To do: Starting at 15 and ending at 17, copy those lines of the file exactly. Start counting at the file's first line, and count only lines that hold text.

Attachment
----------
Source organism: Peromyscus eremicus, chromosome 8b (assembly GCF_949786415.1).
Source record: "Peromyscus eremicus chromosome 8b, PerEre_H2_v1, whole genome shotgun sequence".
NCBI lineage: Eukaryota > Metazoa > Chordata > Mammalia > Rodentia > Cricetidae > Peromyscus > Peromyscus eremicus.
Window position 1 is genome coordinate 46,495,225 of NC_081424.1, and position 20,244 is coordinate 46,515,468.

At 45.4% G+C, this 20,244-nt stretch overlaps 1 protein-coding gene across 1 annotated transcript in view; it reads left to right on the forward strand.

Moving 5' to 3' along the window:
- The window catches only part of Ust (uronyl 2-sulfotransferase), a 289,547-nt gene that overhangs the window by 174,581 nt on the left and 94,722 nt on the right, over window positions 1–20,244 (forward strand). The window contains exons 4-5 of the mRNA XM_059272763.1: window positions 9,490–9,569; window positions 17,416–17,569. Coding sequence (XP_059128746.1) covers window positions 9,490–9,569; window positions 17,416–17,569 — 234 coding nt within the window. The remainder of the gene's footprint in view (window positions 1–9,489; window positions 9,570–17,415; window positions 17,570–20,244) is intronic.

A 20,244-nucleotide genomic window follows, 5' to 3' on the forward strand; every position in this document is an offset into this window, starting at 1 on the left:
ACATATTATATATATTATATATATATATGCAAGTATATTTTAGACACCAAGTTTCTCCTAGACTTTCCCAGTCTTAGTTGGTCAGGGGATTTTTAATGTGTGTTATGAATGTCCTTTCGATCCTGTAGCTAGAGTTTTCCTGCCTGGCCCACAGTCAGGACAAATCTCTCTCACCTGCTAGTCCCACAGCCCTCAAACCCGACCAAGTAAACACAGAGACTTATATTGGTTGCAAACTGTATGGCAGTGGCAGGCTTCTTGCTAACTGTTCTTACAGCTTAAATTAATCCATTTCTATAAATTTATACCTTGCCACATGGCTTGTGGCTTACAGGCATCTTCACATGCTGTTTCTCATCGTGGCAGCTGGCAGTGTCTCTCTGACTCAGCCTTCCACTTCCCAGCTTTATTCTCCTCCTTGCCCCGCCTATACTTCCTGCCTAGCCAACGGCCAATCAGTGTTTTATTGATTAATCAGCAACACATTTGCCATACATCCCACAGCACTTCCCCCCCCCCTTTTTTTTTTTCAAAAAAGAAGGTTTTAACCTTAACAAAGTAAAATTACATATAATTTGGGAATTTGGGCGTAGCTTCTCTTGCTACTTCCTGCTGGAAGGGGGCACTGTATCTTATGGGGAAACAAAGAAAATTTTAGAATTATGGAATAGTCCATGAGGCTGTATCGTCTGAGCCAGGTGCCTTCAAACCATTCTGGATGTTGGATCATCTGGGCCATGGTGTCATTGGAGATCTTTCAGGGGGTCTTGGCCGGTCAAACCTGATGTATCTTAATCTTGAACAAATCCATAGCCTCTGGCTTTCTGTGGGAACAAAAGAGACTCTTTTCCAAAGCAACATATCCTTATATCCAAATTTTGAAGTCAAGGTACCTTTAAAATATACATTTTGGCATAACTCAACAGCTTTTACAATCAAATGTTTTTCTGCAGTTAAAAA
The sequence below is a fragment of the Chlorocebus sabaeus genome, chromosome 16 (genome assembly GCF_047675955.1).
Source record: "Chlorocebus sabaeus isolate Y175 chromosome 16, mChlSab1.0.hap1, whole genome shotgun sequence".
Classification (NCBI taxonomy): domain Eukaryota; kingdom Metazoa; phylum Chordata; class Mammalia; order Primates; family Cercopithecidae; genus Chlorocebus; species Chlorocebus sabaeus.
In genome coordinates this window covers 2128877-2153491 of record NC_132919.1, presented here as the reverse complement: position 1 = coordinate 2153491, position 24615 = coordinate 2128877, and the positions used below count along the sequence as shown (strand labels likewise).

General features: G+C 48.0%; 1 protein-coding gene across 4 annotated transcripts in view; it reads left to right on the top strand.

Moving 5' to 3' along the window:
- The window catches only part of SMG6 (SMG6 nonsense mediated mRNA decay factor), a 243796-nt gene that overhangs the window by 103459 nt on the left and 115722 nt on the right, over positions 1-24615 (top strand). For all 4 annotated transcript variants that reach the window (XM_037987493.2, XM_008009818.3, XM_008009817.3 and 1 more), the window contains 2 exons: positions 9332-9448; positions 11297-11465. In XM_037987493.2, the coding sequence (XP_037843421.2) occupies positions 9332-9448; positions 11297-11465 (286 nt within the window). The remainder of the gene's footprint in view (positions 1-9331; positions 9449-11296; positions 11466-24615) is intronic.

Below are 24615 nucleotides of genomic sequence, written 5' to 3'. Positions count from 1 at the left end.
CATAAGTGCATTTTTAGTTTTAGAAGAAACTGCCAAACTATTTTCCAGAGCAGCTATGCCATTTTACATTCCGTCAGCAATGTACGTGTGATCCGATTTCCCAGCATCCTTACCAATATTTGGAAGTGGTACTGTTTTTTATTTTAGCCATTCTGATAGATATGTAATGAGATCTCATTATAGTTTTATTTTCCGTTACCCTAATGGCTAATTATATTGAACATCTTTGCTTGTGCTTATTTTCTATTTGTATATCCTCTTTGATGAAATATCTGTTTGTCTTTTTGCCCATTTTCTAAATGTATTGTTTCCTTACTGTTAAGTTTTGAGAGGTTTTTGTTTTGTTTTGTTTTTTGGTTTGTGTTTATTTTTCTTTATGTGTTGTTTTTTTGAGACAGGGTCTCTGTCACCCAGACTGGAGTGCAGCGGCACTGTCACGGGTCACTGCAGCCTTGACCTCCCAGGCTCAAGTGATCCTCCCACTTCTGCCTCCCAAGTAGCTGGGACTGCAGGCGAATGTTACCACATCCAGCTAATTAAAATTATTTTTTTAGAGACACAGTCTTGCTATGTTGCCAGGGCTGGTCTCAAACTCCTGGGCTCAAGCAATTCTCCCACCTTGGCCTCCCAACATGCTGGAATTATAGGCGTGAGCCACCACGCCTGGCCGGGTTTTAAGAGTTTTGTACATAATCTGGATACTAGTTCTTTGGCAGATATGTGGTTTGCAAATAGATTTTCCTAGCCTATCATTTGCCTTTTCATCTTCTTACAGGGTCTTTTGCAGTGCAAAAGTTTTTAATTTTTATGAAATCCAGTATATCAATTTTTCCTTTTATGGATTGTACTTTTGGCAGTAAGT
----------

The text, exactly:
Moving 5' to 3' along the window:
- The window catches only part of SMG6 (SMG6 nonsense mediated mRNA decay factor), a 243796-nt gene that overhangs the window by 103459 nt on the left and 115722 nt on the right, over positions 1-24615 (top strand). For all 4 annotated transcript variants that reach the window (XM_037987493.2, XM_008009818.3, XM_008009817.3 and 1 more), the window contains 2 exons: positions 9332-9448; positions 11297-11465. In XM_037987493.2, the coding sequence (XP_037843421.2) occupies positions 9332-9448; positions 11297-11465 (286 nt within the window). The remainder of the gene's footprint in view (positions 1-9331; positions 9449-11296; positions 11466-24615) is intronic.

Below are 24615 nucleotides of genomic sequence, written 5' to 3'. Positions count from 1 at the left end.